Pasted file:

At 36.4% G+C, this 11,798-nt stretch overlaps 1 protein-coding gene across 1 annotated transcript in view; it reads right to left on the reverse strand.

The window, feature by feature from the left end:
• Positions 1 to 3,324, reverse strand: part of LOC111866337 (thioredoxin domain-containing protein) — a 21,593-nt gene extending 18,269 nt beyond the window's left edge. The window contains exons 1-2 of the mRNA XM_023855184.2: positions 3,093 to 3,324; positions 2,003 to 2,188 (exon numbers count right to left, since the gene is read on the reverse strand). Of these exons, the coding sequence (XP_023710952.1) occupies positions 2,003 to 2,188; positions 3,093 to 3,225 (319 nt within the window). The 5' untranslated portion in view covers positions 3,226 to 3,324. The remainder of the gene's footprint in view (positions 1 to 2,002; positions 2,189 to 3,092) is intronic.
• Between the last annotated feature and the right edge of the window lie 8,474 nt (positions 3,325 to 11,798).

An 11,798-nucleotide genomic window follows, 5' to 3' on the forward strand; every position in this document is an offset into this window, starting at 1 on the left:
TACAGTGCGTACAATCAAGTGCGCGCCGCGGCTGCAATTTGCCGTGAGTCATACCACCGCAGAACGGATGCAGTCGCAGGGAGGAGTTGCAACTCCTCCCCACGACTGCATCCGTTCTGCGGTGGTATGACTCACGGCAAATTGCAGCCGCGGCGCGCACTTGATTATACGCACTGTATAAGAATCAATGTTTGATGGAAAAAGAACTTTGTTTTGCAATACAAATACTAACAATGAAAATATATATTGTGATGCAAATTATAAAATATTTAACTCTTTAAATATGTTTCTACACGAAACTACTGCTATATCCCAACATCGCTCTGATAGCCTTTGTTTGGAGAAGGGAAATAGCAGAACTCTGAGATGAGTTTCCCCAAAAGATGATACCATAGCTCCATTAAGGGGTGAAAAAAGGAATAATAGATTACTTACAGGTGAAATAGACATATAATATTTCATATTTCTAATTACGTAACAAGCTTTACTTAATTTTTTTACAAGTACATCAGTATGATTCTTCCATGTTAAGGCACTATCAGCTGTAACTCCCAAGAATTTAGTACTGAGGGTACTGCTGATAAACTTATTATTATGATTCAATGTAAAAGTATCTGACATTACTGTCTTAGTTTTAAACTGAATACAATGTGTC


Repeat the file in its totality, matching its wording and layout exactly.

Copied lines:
At 36.4% G+C, this 11,798-nt stretch overlaps 1 protein-coding gene across 1 annotated transcript in view; it reads right to left on the reverse strand.

The window, feature by feature from the left end:
• Positions 1 to 3,324, reverse strand: part of LOC111866337 (thioredoxin domain-containing protein) — a 21,593-nt gene extending 18,269 nt beyond the window's left edge. The window contains exons 1-2 of the mRNA XM_023855184.2: positions 3,093 to 3,324; positions 2,003 to 2,188 (exon numbers count right to left, since the gene is read on the reverse strand). Of these exons, the coding sequence (XP_023710952.1) occupies positions 2,003 to 2,188; positions 3,093 to 3,225 (319 nt within the window). The 5' untranslated portion in view covers positions 3,226 to 3,324. The remainder of the gene's footprint in view (positions 1 to 2,002; positions 2,189 to 3,092) is intronic.
• Between the last annotated feature and the right edge of the window lie 8,474 nt (positions 3,325 to 11,798).

An 11,798-nucleotide genomic window follows, 5' to 3' on the forward strand; every position in this document is an offset into this window, starting at 1 on the left:
TACAGTGCGTACAATCAAGTGCGCGCCGCGGCTGCAATTTGCCGTGAGTCATACCACCGCAGAACGGATGCAGTCGCAGGGAGGAGTTGCAACTCCTCCCCACGACTGCATCCGTTCTGCGGTGGTATGACTCACGGCAAATTGCAGCCGCGGCGCGCACTTGATTATACGCACTGTATAAGAATCAATGTTTGATGGAAAAAGAACTTTGTTTTGCAATACAAATACTAACAATGAAAATATATATTGTGATGCAAATTATAAAATATTTAACTCTTTAAATATGTTTCTACACGAAACTACTGCTATATCCCAACATCGCTCTGATAGCCTTTGTTTGGAGAAGGGAAATAGCAGAACTCTGAGATGAGTTTCCCCAAAAGATGATACCATAGCTCCATTAAGGGGTGAAAAAAGGAATAATAGATTACTTACAGGTGAAATAGACATATAATATTTCATATTTCTAATTACGTAACAAGCTTTACTTAATTTTTTTACAAGTACATCAGTATGATTCTTCCATGTTAAGGCACTATCAGCTGTAACTCCCAAGAATTTAGTACTGAGGGTACTGCTGATAAACTTATTATTATGATTCAATGTAAAAGTATCTGACATTACTGTCTTAGTTTTAAACTGAATACAATGTGTC